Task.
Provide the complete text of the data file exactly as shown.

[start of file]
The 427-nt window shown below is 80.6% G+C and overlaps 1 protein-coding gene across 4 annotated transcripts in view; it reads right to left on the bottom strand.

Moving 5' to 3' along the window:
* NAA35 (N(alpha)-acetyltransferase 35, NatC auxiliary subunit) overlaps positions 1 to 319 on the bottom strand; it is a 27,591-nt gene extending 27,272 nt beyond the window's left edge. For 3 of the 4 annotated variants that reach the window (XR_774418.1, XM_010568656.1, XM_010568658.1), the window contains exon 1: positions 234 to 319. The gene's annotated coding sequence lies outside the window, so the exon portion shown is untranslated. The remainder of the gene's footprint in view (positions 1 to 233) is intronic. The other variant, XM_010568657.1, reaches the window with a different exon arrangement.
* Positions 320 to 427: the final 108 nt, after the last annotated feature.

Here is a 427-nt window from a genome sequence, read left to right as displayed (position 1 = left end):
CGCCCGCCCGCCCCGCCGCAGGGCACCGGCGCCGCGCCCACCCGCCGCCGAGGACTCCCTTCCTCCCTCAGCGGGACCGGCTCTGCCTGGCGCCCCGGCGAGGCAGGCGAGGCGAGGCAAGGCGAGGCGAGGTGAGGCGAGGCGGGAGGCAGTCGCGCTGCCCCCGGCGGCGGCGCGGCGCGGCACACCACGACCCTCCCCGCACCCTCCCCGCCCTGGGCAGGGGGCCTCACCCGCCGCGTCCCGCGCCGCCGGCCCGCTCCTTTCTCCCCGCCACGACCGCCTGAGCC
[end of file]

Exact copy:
The 427-nt window shown below is 80.6% G+C and overlaps 1 protein-coding gene across 4 annotated transcripts in view; it reads right to left on the bottom strand.

Moving 5' to 3' along the window:
* NAA35 (N(alpha)-acetyltransferase 35, NatC auxiliary subunit) overlaps positions 1 to 319 on the bottom strand; it is a 27,591-nt gene extending 27,272 nt beyond the window's left edge. For 3 of the 4 annotated variants that reach the window (XR_774418.1, XM_010568656.1, XM_010568658.1), the window contains exon 1: positions 234 to 319. The gene's annotated coding sequence lies outside the window, so the exon portion shown is untranslated. The remainder of the gene's footprint in view (positions 1 to 233) is intronic. The other variant, XM_010568657.1, reaches the window with a different exon arrangement.
* Positions 320 to 427: the final 108 nt, after the last annotated feature.

Here is a 427-nt window from a genome sequence, read left to right as displayed (position 1 = left end):
CGCCCGCCCGCCCCGCCGCAGGGCACCGGCGCCGCGCCCACCCGCCGCCGAGGACTCCCTTCCTCCCTCAGCGGGACCGGCTCTGCCTGGCGCCCCGGCGAGGCAGGCGAGGCGAGGCAAGGCGAGGCGAGGTGAGGCGAGGCGGGAGGCAGTCGCGCTGCCCCCGGCGGCGGCGCGGCGCGGCACACCACGACCCTCCCCGCACCCTCCCCGCCCTGGGCAGGGGGCCTCACCCGCCGCGTCCCGCGCCGCCGGCCCGCTCCTTTCTCCCCGCCACGACCGCCTGAGCC